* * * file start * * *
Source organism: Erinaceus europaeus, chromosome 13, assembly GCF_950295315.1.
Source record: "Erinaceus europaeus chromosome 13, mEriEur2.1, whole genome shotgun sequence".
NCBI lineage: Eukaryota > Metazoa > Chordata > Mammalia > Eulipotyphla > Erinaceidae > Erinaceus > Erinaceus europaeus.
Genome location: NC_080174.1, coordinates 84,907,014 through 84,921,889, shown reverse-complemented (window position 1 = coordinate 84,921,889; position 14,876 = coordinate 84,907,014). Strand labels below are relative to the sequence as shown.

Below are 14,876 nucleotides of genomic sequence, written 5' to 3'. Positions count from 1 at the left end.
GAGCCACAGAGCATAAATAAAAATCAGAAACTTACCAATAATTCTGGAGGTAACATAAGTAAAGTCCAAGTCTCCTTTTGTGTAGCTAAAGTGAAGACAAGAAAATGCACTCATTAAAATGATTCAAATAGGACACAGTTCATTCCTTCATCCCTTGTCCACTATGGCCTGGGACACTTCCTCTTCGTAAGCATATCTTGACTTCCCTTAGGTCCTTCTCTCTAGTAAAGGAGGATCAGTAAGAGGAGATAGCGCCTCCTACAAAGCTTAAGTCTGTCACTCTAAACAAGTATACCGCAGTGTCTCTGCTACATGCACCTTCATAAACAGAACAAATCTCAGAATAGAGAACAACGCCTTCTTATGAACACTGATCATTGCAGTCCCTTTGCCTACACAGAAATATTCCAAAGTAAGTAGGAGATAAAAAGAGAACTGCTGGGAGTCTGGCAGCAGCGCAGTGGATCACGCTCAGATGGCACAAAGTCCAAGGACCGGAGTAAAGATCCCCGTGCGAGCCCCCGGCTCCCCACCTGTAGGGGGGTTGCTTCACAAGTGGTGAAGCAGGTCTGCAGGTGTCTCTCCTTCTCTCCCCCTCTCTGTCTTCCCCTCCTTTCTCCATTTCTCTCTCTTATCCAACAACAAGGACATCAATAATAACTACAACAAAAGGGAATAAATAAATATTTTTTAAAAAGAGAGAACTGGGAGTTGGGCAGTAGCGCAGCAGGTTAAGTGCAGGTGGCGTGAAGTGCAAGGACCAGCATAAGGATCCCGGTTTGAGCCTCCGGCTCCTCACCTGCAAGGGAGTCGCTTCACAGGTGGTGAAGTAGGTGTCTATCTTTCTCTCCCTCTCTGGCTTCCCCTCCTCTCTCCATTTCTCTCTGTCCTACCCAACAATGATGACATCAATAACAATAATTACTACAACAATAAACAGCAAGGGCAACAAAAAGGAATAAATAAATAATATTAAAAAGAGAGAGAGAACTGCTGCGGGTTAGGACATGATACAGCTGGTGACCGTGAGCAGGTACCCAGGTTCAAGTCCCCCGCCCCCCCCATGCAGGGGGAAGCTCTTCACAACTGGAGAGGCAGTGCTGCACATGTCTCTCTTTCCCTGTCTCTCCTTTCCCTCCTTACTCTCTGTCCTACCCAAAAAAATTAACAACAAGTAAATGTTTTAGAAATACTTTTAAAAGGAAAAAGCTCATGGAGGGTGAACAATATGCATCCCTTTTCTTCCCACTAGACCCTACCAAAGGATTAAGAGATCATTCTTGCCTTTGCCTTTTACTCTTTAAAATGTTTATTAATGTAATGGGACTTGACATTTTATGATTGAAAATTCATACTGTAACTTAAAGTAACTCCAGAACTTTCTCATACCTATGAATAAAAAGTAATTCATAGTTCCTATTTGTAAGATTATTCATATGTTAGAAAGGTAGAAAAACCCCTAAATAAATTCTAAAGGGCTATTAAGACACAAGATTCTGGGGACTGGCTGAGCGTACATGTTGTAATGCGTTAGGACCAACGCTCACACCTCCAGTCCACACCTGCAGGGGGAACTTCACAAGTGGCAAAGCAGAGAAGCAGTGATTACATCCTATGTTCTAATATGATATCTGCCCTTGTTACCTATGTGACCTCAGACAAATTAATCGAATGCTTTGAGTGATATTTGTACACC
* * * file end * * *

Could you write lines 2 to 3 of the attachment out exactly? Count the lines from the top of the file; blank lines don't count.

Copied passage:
Source record: "Erinaceus europaeus chromosome 13, mEriEur2.1, whole genome shotgun sequence".
NCBI lineage: Eukaryota > Metazoa > Chordata > Mammalia > Eulipotyphla > Erinaceidae > Erinaceus > Erinaceus europaeus.